Thomas Munro had laboured practically all his life to obtain for the Madras cultivator fixity of rental so that all improvements made by him of his own land would be his own profit. Question of additional rental would arise when fresh land would be brought under cultivation. Long after Munro the Administrative Report of 1855-56 mentioned that the Madras ryot “cannot be ejected by the Government so long he pays the fixed assessment. The ryot under the system is virtually a proprietor on a simple and perfect title, and has all the benefits of a perpetual lease”. But the title of the ryot was not covered by any proclamation or Act. In 1857 the Board of Revenue also mentioned that the “Madras ryot is able to retain his land perpetually without any increase of assessment”.
But despite all these assurances and emphatic words, the land tax assessed on every cultivator was being fixed at the discretion of the revenue officers in each recurring settlement. Thus actually the Madras ryot had neither any fixity of rental nor any security against enhancement and naturally no motive for improvement of land under him. “The uncertainty of land tax hangs like the sword of Damocles on his head.”
In 1856 the Court of Directors declared that the Government was not entitled to a land revenue and not a rent which was the surplus above the cost of production (i.e., economic rent). In 1858 when the East India Company was abolished, Charles Wood declared the Government desire to take only a share, generally half share of the Tent as land tax. Half of the rent, that is, surplus over the cost of production. For a small farm cost of cultivation was approximately £7 or £8 and the Government would claim £4 which was practically the entire surplus above the cost of production.
Thus with uncertainty of land tax and the demand by the government of the total surplus of production naturally ruined the cultivators and left them resource-less. In the circumstances Lord Ripon laid down that rent once fixed could not be raised except on equitable ground of a price rise. It left the door open for enhancement, of land revenue.
But as Ripon left India in December, 1884, in January, 1885 the Secretary of State for India cancelled the equitable rule Ripon had announced. The India Office thus showed its ungenerous- and consequently disastrous attitude to the Indian cultivators. The effect of the ryotwari settlement was that the Madras cultivator was left without security against uncertain State demand and therefore no motive to save and no resources left with him to improve his land.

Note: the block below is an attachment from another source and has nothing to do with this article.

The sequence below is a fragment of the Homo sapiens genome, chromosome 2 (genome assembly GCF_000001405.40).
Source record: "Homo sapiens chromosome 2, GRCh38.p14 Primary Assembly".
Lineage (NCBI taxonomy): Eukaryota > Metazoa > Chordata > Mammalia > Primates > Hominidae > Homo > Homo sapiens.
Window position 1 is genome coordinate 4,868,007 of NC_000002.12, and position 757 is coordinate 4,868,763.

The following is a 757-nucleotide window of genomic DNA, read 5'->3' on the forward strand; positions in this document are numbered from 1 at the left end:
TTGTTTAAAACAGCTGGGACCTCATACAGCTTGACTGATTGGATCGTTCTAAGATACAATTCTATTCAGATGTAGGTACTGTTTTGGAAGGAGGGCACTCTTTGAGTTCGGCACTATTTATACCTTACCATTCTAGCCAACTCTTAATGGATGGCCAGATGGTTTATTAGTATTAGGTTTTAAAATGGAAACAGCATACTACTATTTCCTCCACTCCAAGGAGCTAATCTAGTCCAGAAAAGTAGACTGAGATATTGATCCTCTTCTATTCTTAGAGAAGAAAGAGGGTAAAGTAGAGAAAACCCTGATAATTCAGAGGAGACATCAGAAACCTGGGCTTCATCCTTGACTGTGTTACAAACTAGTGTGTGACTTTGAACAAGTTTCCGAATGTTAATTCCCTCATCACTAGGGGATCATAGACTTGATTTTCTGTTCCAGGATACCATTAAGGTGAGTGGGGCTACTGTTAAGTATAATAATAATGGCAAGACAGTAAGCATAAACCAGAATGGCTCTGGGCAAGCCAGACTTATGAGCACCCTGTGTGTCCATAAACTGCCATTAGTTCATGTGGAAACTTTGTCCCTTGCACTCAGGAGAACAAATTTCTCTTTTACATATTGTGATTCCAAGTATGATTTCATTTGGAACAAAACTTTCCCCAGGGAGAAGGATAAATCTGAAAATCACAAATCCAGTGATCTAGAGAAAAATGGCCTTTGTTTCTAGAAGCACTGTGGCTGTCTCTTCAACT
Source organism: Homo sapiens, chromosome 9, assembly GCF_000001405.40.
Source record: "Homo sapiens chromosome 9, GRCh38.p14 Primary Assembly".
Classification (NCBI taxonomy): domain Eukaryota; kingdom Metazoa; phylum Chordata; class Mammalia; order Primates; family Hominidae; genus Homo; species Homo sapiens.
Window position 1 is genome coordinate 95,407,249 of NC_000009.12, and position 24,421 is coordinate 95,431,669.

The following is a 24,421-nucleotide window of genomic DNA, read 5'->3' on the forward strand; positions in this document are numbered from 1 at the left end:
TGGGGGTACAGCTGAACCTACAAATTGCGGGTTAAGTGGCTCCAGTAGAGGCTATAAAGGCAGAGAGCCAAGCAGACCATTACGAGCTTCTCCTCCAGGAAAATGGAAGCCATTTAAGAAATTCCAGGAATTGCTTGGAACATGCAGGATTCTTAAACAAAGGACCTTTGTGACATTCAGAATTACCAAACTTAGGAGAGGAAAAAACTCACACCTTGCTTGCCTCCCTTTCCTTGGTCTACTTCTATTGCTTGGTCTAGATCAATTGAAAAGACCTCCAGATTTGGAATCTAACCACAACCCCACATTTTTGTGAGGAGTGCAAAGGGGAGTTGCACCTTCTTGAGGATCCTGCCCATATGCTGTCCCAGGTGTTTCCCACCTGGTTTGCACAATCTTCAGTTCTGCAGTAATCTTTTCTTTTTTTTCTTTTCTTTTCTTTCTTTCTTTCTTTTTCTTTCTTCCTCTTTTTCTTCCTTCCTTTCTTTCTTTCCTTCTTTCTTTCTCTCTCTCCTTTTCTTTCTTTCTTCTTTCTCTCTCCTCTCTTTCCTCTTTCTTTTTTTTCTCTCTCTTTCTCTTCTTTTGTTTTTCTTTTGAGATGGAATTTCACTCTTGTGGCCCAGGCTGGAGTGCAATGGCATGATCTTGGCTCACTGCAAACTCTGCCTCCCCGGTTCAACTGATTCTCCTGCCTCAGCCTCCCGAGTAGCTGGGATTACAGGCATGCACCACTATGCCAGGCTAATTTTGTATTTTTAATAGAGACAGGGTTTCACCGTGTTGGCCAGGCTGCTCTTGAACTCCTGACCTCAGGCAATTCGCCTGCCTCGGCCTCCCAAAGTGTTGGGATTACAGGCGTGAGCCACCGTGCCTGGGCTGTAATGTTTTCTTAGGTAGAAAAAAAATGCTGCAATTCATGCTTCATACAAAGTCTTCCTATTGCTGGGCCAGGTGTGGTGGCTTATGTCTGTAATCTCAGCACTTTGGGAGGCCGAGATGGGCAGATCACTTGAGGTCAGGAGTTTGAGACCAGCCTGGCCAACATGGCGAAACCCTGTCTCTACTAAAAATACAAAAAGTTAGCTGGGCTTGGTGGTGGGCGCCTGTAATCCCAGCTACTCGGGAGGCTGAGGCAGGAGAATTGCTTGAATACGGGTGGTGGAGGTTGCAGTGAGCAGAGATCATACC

Land Settlement in Northern India:
The State now called Uttar Pradesh (North-Western Provinces and Oudh of the early British times) came under the British rule by parts at different dates. Benares and some adjoining areas were annexed by Warren Hastings, Allahabad and some other districts were ceded by the Nawab of Oudh to the British in 1801 due to the pressure brought to bear on him by Lord Wellesley. The Basins of the Ganges and the Jumna as also Agra were conquered by Lord Lake in 1803 and the remaining portion of Oudh was annexed by Lord Dalhousie in 1856.
As the lands in Northern India were being brought under British rule the question of land settlement naturally arose. Cornwallis and John Shore wanted to extend Zamindary settlement in these areas on a permanent basis as was done in Bengal in 1793. In 1795 Permanent Settlement of revenue over whole of Benares was made.
The old Zamindars who had lost their estates under the Raja of Benares were restored and revenue settled with them as also with village Zamindars on a permanent basis. The Code of Regulations for Bengal, Bihar and Orissa was extended to Benares with little alteration and the civil and criminal laws administered were the same as in Bengal, Behar and Orissa.
When Allahabad and other districts were ceded to the British by the Nawab, a Board of Commissioners was appointed to settle land for three years with the Zamindars and farmers. The settlement was very high as is evident from the first settlement report, 1803. While the Nawab’s assessment up-to 1802 amounted to thirteen and half crores of rupees the British assessment in the first year (1802-3) was more than fifteen and half crores of rupees which was raised to nearly seventeen crores in the third year.